The new findings contrasted sharply with images taken of other spiritually inspired mental states like meditation, which is often a highly focused mental exercise, activating the frontal lobes.”
Clearly, I need more meditation time and less driving time.


My First Ashtanga Workshop…

26 Aug



…actually my first yoga workshop ever, period. It’s today: Sunday, August 26th, at Blue Sky Yoga here in Vegas: 3:30pm-6pm with Jen Knox, whom I believed studied with Tim Miller. The Tim Miller. Pray for me, Asthanga brothers and sisters. I’m posting this so that I commit to leaving the safety of my home practice at the Slayer Shala (AKA my yoga room downstairs) and actually go practice in public. In yoga clothes. With other Ashtanga practitioners. And no heavy metal.

“This isn’t easy. This is a friggin’ discipline.”

26 Aug



I’ve been thinking a lot about  “power” and yoga practice  lately, so this was a very timely thing to stumble across. Frequently—well, honestly, mostly all of the time—lately I feel the distinct lack of power during my practice. I am still so new to Ashtanga that many of the physical movements are difficult and humbling. I always thought I was really strong because of my years of bodybuilding but ohhhh no, I was so wrong. Ashtanga makes me feel weak as a newborn and stiff as a broomstick. I also feel the lack of spiritual and emotional power during practice. Ashtanga hammers home that concept of powerlessness that I am so familiar with because of my time spent in recovery. The number of breakdowns and breakthroughs that I’ve experienced on and off the mat since starting Ashtanga is frankly a wee bit freaking overwhelming. But that’s a topic for a whole separate post…

Origin magazine comes through again for me with a really great interview with Beryl Bender Birch, author of Power Yoga.

This was the second yoga book I ever owned–the first being the classic Richard Hittleman book. Actually, I might have bought this and Light on Yoga by BKS Iyengar at the same time, come to think of it. At the time, I didn’t know anything about Ashtanga or much about yoga at all (and I still don’t, ha ha). I also had a VHS copy of Power Yoga and all I can remember was that it brutally kicked my ass.


Power Yoga was one of those “aspirational” yoga books that I kept around for a long time without any hope of ever actually *doing* that kind of practice. I even hopefully purchased a companion copy of Beyond Power Yoga—without laughing!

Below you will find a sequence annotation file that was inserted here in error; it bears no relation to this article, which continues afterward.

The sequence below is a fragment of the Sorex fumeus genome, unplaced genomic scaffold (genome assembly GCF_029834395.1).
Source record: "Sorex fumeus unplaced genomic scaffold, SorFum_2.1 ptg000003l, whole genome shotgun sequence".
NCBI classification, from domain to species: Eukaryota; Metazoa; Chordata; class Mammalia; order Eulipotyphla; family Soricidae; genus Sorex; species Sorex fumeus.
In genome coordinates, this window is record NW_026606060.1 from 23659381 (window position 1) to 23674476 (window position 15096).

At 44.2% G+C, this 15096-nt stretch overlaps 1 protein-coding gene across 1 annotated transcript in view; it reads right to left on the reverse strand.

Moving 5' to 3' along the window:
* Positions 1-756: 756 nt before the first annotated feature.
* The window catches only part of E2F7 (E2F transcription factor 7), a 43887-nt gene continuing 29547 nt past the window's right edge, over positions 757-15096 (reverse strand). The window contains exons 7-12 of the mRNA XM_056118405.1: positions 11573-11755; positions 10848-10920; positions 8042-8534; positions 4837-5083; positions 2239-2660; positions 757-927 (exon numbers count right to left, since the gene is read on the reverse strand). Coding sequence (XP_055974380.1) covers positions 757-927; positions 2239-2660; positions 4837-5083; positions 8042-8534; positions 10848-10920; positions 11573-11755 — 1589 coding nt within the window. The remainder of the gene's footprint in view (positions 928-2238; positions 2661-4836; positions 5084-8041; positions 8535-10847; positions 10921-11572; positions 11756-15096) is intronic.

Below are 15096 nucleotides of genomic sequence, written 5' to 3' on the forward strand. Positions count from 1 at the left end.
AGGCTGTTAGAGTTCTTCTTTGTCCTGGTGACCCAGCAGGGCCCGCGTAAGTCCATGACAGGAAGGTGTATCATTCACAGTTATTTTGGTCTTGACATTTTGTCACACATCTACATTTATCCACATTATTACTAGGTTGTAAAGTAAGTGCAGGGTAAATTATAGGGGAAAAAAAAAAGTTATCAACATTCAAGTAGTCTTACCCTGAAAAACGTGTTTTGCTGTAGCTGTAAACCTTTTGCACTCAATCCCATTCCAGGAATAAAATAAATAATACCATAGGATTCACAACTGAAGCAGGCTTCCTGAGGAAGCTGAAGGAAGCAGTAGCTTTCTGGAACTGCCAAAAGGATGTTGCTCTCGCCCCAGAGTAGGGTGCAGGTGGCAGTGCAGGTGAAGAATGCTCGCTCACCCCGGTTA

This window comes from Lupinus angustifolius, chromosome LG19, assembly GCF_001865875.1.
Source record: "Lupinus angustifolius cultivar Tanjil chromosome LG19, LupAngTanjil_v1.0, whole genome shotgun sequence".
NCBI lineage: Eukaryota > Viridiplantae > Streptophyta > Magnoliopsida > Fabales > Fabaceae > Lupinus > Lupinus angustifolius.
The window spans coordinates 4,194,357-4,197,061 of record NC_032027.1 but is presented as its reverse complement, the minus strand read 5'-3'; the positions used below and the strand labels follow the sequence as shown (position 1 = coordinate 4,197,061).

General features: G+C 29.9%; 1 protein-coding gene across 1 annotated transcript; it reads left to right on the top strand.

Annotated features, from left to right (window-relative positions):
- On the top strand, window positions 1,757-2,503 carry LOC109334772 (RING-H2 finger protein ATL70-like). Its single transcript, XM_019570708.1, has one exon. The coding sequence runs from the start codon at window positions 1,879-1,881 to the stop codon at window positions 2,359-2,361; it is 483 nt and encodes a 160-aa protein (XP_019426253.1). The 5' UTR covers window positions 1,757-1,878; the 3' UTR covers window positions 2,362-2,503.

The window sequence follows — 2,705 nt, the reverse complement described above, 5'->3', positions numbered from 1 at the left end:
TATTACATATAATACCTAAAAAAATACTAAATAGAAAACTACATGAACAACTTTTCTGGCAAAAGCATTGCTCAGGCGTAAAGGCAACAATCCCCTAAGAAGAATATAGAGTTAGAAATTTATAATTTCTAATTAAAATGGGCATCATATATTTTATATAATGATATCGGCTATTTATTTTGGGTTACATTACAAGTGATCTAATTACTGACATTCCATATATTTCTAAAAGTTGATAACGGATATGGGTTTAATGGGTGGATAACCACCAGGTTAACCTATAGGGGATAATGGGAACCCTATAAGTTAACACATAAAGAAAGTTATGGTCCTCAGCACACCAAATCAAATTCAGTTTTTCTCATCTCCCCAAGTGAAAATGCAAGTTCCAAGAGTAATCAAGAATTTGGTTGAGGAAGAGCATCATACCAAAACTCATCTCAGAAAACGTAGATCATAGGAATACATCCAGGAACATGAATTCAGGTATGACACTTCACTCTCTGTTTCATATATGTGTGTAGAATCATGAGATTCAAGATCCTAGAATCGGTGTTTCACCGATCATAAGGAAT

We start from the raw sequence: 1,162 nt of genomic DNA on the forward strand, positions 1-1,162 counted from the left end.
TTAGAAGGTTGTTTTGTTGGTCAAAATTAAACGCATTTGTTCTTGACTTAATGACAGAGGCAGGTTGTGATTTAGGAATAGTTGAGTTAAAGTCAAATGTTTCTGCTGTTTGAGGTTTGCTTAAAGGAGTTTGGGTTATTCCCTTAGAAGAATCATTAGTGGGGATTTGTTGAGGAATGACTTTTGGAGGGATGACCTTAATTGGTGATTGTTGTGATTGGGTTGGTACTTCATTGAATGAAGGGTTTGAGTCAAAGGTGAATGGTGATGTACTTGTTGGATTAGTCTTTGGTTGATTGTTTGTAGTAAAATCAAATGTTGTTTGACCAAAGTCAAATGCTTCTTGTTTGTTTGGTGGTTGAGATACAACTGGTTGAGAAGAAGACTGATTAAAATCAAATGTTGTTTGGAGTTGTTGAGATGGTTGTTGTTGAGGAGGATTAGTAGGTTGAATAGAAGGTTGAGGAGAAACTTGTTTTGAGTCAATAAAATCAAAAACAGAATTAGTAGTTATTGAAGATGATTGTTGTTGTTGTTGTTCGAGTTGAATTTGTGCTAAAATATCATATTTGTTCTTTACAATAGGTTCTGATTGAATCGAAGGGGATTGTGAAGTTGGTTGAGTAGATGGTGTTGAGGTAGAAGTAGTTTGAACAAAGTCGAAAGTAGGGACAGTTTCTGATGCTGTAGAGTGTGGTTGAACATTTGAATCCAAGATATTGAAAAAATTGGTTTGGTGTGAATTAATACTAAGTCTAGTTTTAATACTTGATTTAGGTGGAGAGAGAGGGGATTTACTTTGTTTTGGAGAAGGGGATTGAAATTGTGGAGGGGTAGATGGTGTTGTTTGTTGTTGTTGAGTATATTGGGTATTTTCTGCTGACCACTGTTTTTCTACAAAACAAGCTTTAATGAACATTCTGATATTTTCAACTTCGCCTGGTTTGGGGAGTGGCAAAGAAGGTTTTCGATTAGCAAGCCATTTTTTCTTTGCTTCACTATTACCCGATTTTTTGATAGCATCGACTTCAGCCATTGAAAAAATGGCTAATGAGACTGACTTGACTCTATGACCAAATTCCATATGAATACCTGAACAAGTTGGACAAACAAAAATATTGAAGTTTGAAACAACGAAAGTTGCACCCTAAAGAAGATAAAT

Honestly, I can’t say that lately I have much hope of doing that kind of practice either. It’s 2012, I’m 42, and this stuff kicked my ass brutally when I was 30 and hadn’t had three surgeries and multiple car accidents. Never mind the emotional and spiritual skeletons in my Psychic Closet that I’ve accumulated. Guess it’s a good thing that I’m a stubborn cuss, then.

Some of my favorite bits and pieces of the interview:

“Ever since I wrote “Beyond Power Yoga,” one of my campaigns has been to make sure people understand that yoga is not synonymous with asana. I try to teach people the meaning of practice, abhyasa. Practice means making an effort to keep your mind steady. Yoga is about learning to pay attention. That’s what drives transformation. You don’t have to try to transform or be all spiritual, you just have to do the practice. You become more conscious, more aware, you get a little more tuned in to what’s going on in the world, become more compassionate, more joyful. You have more loving kindness—it works!

I always ask people why are you here for this weekend or this training? Why do you want to do this? This isn’t easy. This is a friggin discipline. You could be out partying with your friends. And it gets them thinking about why do I want to do this? Eventually they get around to, you know, I want to be happy, and my stuff isn’t making me happy the way I thought it was going to. I thought I was my name, I thought I was my job, my relationship. You slowly realize that all of those things change.”

I was out last night with one of my friends on the Strip here in Vegas and these lines kept running through my head. Looking around the casino at all of the people partying and on vacation was interesting and fun, but boy I was really glad to get home and go to bed! People were also, ironically, not having fun at all. Everyone at the event was angry and tense because of the long lines and the wait. Now I remembered why I usually go out during the day on the weekends with friends and stay home at night and relax. I’ve been totally corrupted by my early morning Ashtanga practice!